Why do people get bags under their eyes?

Listener James wanted to know what the dark circles under your eyes are for.
18 January 2016
Presented by Felicity Bedford


We've all had days when we're tired and wish we didn't have dark circles under our eyes. But why do we get these puffy eyes and do they serve a purpose? Felicity Bedford spoke to Dr Sean Lanigan, President of the British Cosmetic Dermatology Group to find out more...

In this episode

 These photographs (all taken at the same time, of the same 19 year old, caucasian male) serve as examples of periorbital darkness, periorbital puffiness, pronounced vein visibility, and shadowing due to sunken eye sockets. It should also be noted...

00:00 - Why do you get bags under your eyes when you're tired?

We've all had days when we're tired and wish we didn't have dark circles under our eyes. But why do we get those puffy eyes?

Why do you get bags under your eyes when you're tired?

Felicity Bedford enlisted Dr Sean Lanigan, president of the British Cosmetic Dermatology Group to help with this eye opener.

Sean - The eye bag area covers the lower orbital rim where the whole in the skull accommodates the eyes. The skin underneath the eyes covers muscles, fat and blood vessels. Because it is so thin, it is relatively transparent so you can see through to the tissues underneath. The main changes people notice in this area are dark circles and puffiness.

Felicity - I certainly notice dark circles in the morning. Why are some people lucky and always seem to be fresh-faced?

Sean - Dark circles are often seen in people with familial or genetic tendency to have them. How dark that area is can be to do with your skin pigments, and if you rub tired eyes you can thicken the skin and make it look puffy and darker. Another factor contributing to dark circles is blood, which is red, blue and purple pigments. These colours are seen through the skin and can change with skin thickness. The body responds to tiredness by making hormones to help boost energy levels, such as cortisol. These hormones result in more blood in the skin, enlarging blood vessels and retention of water, which all contribute to darker circles and puffiness. Lifestyle choices such as late nights, excessive alcohol and coffee consumption will all influence cortisol levels running the risk of puffy, dark eyes.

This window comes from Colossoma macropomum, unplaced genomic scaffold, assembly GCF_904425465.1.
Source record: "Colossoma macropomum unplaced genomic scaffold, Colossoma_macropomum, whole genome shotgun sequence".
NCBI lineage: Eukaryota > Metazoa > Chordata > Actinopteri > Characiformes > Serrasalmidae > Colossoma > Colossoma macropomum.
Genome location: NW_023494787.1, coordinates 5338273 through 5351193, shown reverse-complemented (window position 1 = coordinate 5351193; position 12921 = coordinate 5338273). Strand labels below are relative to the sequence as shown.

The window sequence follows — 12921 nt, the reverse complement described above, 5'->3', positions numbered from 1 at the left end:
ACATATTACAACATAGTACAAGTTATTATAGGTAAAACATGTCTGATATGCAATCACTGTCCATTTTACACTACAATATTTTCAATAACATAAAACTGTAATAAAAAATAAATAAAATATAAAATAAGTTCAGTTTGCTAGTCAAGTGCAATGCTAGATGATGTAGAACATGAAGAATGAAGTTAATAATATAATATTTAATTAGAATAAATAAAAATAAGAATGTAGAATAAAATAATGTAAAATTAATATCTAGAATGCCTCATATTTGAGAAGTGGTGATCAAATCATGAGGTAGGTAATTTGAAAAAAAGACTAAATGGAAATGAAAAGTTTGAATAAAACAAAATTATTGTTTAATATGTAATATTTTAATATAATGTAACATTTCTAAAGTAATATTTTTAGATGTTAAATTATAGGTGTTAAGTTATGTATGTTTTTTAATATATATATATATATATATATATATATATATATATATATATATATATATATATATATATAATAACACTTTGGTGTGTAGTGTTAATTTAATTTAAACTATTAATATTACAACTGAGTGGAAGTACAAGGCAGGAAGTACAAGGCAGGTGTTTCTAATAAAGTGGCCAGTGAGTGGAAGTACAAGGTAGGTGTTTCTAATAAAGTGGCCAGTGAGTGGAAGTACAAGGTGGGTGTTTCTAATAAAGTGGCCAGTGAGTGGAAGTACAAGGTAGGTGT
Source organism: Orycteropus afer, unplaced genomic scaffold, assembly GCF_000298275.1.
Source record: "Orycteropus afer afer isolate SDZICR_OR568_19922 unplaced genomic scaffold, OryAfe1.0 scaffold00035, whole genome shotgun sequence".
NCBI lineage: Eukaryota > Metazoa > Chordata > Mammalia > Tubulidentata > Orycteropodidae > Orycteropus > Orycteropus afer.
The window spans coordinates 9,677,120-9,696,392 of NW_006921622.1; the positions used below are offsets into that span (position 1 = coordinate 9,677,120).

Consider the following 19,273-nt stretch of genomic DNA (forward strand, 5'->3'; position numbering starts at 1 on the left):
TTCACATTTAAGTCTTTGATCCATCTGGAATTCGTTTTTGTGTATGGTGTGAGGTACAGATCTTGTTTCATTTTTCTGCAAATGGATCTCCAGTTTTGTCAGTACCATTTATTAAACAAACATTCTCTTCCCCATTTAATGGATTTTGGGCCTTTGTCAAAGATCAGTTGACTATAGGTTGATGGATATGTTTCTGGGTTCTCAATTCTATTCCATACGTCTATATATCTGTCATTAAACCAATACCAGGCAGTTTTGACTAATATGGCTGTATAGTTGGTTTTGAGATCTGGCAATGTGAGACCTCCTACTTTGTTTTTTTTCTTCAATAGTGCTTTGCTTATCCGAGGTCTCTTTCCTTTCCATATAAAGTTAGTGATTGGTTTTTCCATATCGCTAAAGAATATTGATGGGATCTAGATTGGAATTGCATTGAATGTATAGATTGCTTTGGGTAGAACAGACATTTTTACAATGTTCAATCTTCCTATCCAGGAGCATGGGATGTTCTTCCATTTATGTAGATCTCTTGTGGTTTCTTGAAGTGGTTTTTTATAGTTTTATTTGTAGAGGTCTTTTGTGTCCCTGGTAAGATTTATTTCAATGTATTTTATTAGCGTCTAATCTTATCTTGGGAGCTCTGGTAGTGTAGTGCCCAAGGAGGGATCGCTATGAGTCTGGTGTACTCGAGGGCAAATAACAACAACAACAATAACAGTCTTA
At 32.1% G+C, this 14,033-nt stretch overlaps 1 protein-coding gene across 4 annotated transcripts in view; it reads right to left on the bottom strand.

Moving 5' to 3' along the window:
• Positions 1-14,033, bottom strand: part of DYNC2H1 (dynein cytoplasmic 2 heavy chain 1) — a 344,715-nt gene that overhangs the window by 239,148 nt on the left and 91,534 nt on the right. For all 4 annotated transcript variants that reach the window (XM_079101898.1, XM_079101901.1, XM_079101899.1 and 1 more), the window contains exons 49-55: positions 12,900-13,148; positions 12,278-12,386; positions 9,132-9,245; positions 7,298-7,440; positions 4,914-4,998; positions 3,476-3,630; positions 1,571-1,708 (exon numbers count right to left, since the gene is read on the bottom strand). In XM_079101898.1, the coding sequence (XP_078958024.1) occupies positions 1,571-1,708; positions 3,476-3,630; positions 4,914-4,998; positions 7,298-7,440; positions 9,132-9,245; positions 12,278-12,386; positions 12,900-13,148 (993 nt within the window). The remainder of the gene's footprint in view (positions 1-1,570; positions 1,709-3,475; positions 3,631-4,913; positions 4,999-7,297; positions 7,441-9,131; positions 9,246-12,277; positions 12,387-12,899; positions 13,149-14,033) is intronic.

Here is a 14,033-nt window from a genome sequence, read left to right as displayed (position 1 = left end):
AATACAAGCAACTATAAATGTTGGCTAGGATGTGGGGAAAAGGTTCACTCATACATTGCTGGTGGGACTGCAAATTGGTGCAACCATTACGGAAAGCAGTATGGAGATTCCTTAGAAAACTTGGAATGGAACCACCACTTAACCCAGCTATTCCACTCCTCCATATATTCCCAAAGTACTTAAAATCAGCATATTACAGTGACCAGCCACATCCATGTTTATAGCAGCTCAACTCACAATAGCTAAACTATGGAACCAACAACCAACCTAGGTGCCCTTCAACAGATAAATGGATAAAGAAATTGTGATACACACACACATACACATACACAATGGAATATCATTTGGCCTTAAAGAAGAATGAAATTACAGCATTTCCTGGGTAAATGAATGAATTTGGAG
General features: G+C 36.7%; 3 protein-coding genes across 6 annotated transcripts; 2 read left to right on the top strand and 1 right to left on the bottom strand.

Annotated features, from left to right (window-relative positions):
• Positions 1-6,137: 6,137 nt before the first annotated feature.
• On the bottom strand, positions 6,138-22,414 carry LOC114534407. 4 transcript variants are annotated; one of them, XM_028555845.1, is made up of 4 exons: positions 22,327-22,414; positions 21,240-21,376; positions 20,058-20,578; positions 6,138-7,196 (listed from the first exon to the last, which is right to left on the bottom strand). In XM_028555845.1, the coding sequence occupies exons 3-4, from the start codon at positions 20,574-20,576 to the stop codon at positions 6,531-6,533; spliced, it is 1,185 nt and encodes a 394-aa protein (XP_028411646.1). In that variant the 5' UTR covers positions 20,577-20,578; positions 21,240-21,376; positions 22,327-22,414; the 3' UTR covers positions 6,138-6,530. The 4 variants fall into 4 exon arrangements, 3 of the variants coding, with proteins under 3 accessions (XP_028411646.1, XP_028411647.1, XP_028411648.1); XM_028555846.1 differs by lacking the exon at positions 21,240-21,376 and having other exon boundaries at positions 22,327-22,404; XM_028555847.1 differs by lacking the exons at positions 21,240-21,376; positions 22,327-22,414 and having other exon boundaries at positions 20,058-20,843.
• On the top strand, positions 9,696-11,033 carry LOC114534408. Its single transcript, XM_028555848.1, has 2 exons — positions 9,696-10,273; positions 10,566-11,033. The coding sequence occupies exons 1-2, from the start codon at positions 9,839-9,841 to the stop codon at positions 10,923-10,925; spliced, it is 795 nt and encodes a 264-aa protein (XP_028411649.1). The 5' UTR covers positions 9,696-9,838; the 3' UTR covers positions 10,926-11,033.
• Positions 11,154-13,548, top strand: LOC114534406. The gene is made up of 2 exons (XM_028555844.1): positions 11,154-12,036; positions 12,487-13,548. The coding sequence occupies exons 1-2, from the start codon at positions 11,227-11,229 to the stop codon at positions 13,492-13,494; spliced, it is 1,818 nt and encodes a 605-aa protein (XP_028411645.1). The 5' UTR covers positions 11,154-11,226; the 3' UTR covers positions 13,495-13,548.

Felicity - I think I'll be going to be bed early to try and shift my dark circles now. Well, puffy eye bags don't seem to serve a purpose. Is James correct in thinking eye bags are a reliable warning of someone who's in need of a good night's sleep?

Sean - Sadly, puffy eyebags are more common as you get older as changes in elastic tissues and collagen mean the skin is less elastic and stretches. The pads of fatty tissue found in your eye socket creep downward over time. This is worse in people who've had a lot of sun exposure on their face. Whatever your age, water moves in and out of the skin through the day and night; this is helped by gravity and the heart pumping blood around. When we lie down, fluid sits in the loose eyelid skin as there's no help from gravity to move it, so eye bags are often more obvious after a night lying down, whether we sleep or not. Over time the effects of gravity will slowly cause bagginess which will be persistent.

Felicity - Thanks Sean. So James, eye bags are not always a sign that you need a nap. In fact, depending on the cause, lying down could actually make puffy eyes worse.

Our next question is from Ghayath..

Ghayath - Why do humans have such a variety of appearances?


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